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Archive 2011 · Monitor Brightness?
randy_lv
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p.1 #1 · p.1 #1 · Monitor Brightness?


Hi,

I bought a monitor calibration device and it really helped the colors and tone of my m
Images when I print them. The device does not calibrate the brightness of t
My LCD monitor. My pictures look dark sometimes when get the printed.

Any ways to adjust or calibrate the brightness of my monitor,should I try to get it to match the LCD on my camera or just pump it up until the prints look good?

Thanks,

Randy



Nov 18, 2011 at 05:44 AM
EB-1
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p.1 #2 · p.1 #2 · Monitor Brightness?


You have to set the brightness on the monitor close to what you want. I use 100 cd/m2, but you may prefer 120 depending on the ambient light in the room. The software should allow you to see the effect of changing the brightness. What system are you using for calibration? If the prints are significantly too dakr or light compared to that then there may be an issue with the printer profile or settings. Normally it is not a good idea to change the monitor to matched a funky printer setting.

EBH



Nov 18, 2011 at 05:52 AM
EVO088
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p.1 #3 · p.1 #3 · Monitor Brightness?


best way to match brightness is match it to your prints!


Nov 18, 2011 at 04:47 PM
RHPS
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p.1 #4 · p.1 #4 · Monitor Brightness?


Try this http://www.hermitage-ps.co.uk/monitor_luminance.htm


Nov 18, 2011 at 05:48 PM
howardm4
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p.1 #5 · p.1 #5 · Monitor Brightness?


as noted, blindly setting your calibration brightness to some value (recommended or otherwise) isn't going to work. Most recommendations of 120-140 are too high for most home viewing situations. I think I have mine calibrated to 90.

google this: 'luminous landscape prints too dark'



Nov 18, 2011 at 08:40 PM
 

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randy_lv
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p.1 #6 · p.1 #6 · Monitor Brightness?


Thank you for the tips. I am using a Spyder 3 express device.


Nov 19, 2011 at 06:33 AM
mikek200
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p.1 #7 · p.1 #7 · Monitor Brightness?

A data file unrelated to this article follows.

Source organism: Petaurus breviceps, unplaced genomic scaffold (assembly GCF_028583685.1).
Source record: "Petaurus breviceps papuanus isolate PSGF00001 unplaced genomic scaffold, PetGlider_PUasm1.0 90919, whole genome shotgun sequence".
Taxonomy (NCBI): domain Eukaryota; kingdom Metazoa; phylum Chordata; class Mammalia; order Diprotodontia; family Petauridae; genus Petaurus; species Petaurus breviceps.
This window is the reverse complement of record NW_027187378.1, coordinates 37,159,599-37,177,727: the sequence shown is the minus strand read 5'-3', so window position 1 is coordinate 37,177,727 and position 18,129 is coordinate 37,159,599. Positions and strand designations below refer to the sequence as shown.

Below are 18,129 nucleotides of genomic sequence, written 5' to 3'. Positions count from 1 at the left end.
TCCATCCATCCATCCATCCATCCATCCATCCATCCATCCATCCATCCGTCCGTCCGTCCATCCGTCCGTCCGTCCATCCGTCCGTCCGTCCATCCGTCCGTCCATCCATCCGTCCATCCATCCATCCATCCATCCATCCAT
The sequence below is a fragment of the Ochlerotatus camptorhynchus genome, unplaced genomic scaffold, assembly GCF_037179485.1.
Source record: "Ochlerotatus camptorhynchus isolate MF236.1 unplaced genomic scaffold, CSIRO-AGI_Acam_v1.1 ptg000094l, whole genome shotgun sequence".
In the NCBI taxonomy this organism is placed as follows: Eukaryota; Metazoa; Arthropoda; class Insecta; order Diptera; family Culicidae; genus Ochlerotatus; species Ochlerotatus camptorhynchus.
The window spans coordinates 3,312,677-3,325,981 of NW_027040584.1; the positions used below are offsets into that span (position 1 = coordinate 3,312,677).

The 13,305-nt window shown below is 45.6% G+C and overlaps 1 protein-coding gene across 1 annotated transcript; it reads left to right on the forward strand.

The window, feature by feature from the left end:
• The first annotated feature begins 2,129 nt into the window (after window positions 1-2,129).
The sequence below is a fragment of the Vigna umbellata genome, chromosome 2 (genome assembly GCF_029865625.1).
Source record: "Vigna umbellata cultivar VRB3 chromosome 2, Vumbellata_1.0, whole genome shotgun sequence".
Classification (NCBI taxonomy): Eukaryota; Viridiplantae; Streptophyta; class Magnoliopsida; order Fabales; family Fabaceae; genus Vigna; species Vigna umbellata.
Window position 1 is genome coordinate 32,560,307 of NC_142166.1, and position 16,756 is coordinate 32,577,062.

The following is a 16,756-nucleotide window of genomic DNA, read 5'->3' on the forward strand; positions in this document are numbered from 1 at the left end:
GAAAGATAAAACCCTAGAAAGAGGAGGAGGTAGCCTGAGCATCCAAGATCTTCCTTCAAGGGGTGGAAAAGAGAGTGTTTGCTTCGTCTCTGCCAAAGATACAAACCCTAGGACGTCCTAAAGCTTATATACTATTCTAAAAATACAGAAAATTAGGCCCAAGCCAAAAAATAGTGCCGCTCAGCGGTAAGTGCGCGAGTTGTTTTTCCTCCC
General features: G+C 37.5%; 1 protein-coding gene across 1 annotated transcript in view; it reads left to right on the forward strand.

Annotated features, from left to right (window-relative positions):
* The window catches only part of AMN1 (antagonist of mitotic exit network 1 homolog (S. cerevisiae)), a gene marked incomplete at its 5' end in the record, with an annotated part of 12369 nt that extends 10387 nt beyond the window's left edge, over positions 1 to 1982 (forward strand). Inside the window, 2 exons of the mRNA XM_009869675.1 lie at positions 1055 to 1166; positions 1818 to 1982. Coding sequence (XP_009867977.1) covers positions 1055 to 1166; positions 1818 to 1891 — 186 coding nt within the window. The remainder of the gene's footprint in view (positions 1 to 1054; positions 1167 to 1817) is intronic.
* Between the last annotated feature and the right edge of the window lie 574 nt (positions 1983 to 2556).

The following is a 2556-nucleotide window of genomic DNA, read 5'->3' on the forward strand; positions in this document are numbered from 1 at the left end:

Had a similar problem recently..
I found this article very helpful:

http://www.luminous-landscape.com/tutorials/why_are_my_prints_too_dark.shtml

Hope this helps,
Mike



Nov 19, 2011 at 07:54 AM
EB-1
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p.1 #8 · p.1 #8 · Monitor Brightness?


That is a great article for getting started. Rather than making the entire room very bright and having that compete with the monitor all the time, I have a good light over the printer area.

EBH



Nov 19, 2011 at 01:57 PM
RustyBug
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p.1 #9 · p.1 #9 · Monitor Brightness?


+1 @ EBH & RHPS

RHPS wrote:
Try this http://www.hermitage-ps.co.uk/monitor_luminance.htm


While the article didn't specify the difference between additive and subtractive ... it brought the difference to light (pun intended) for me on this one.

It donned on me that while prior thinking was that by getting your monitor brightness calibrated for the room's luminance level, you should be able to get your prints to match. RATHER, because the monitor is additive and the print is subtractive ... with the room level being constant ... they CANNOT match and NEVER will using the SAME (low) AMBIENT luminance levels for viewing each (particularly with our adaptive vision).

Thinking back to the use of a light box for chromes and dedicated picture lights mounted above the print/painting on the wall. Now, it makes sense why the angst exists, i.e. the print is absorbing photons, whereas the monitor is making them. It's no different than looking at the sunset (additive) vs. looking at a different subject (subtractive) being illuminated by the SAME overhead sky that exists along with the sunset ... i.e. two very different luminance values.

Crude, but conceptually it's no longer like chasing a ghost for me ... "Got It" ... Thanks.

Let:
X=Monitor Brightness
Y=Ambient
Z=Reflected Print

If
X>Y (Emitted vs. Ambient)
Y>Z (Product of Absorption)

Then
X>Y>Z
X>Z
Z<X

Bottom line for me on this one is: Understand the need to put the right amount of light on your print to offset the absorption characteristic of the printed media (which varies from rag to metallic anyway).



Nov 19, 2011 at 02:55 PM





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